Students spend time in creation and prayer to discern

Over fall break, 17 undergraduates, two Old Collegians, three Holy Cross seminarians, one Holy Cross Brother Scholastic, and one Holy Cross priest ventured into the untamed lands of the Cranberry Lake Wild Forest in New York’s Adirondack State Park on the third annual Holy Cross Backpacking Pilgrimage. The pilgrimage, offered through the Holy Cross Office of Vocations, was an opportunity for prayer, silence, adventure, discernment, and fellowship. The trip consisted of four days of backpacking followed by a day of rest and contemplation at St. Joseph’s Oratory in Montreal, Canada. 

The trip aimed to encourage young men at Notre Dame to consider God’s will for their lives. This includes both vocational discernment and the goal of becoming more virtuous men. The participants were encouraged to reflect during the retreat on the specific, unique man that God is calling each of them to become. During the preparatory meetings, the students shared their motivations for attending the pilgrimage—many expressed similar hopes of becoming holier men. Additionally, many sought peace and silence away from the chaos and commotion of life on campus. 

Potential backpackers had to fill out an application that asked them about what they are currently discerning in life and if they were physically able to participate. The website noted that the trip would include “7–10 mile days with a 25lb + pack,” “daily Mass and Liturgy of the Hours in the outdoors,” and “reflection on the gospel of creation.” Before the trip, the accepted applicants gathered for two hikes, two evening prep sessions, and two gear checks; most of the equipment necessary for the hike was provided by Holy Cross.

Participant Jack McEnery shared his thoughts with the Rover on the vocational nature of the trip: We often think that our vocation is some hidden ‘x marks the spot’ on a map which we must carefully try to discern through thought and prayer, then when we find it our lives are more or less set. This is not quite right, because holiness is the true end of our lives, and all possible vocations are various trials which lead there.” 

McEnery concluded, “A trip like this gives unique insight into Holy Cross community and charism, because one sees how the brothers work together, pray, and have fun as a community in a really unique, hands-on way. Abstract ideals like ‘brotherhood’ and ‘education’ are instantiated in a really genuine, raw sort of way on the trail.”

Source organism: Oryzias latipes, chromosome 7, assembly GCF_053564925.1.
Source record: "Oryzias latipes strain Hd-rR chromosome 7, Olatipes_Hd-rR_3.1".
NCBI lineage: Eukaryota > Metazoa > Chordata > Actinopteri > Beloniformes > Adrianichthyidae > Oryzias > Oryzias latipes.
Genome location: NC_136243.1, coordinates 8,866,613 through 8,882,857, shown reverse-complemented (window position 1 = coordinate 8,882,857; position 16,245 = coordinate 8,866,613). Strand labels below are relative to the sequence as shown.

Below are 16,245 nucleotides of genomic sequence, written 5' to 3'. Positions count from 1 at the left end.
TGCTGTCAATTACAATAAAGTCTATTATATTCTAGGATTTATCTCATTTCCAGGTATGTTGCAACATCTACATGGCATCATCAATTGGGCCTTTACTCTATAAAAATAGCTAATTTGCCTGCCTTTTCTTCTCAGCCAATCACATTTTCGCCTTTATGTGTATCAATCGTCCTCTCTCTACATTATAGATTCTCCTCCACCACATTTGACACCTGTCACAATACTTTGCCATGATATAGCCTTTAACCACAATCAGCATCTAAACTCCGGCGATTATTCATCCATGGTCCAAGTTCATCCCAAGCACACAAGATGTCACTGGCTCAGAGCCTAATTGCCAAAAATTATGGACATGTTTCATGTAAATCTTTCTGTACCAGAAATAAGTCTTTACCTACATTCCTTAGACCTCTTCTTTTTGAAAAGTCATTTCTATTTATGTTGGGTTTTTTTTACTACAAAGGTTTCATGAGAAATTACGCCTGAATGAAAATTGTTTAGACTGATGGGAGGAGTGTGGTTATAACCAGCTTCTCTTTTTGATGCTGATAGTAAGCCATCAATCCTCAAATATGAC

Keenan Bross, C.S.C., the seminarian who organized the pilgrimage, told the Rover that the 2023 group was the biggest one so far. In years past, the group hiked in Smoky Mountain National Park in Tennessee and the West Rim Trail in Pennsylvania. He shared that he and Aaron Morris, C.S.C. started the backpacking trip because “We know from our own backpacking experience that the wilderness is such a privileged place to encounter the living God, become convicted of his unique love for us, and respond to his call for our lives.” 

Bross shared that the two were aware that “discerning a religious vocation can be intimidating at first, especially the idea of meeting with a vocations director or visiting a seminary. So the pilgrimage is designed to have a low barrier of entry—who wouldn’t want to spend a week in the woods with a bunch of good Catholic men from Notre Dame, anyway?” 

Bross emphasized the camaraderie he hoped to build between the students and the Congregation of Holy Cross. “By literally walking together with four or five of us men who are living the vows as we pray together, navigate the trail, and share brotherhood, they see what it would mean in the concrete to be part of our community.” He asked, “Would living and working with these Holy Cross men be the abundant life Jesus is calling me to? Come and see!”

Kathryn Bowers is a southerner who loves orchards and pumpkin spice. You can reach her at

Elliott Kirwan is a sophomore from Silver Spring, Maryland. He loves hiking in the mountains. He loves Notre Dame. Notre Dame has no mountains. You can console him at

Margaret Mathis is a junior studying classical languages who plans to become an attorney. She runs a dress-hemming business out of her dorm room and enjoys hand-stitching Cicero quotes or the Notre Dame leprechaun onto everything she owns (which qualifies as “fair use” according to U.S.C. Title XVII Ch.1 § 107 [1]). Reach out to her at

Photo Credit: Br. Liam Johnson, C.S.C.

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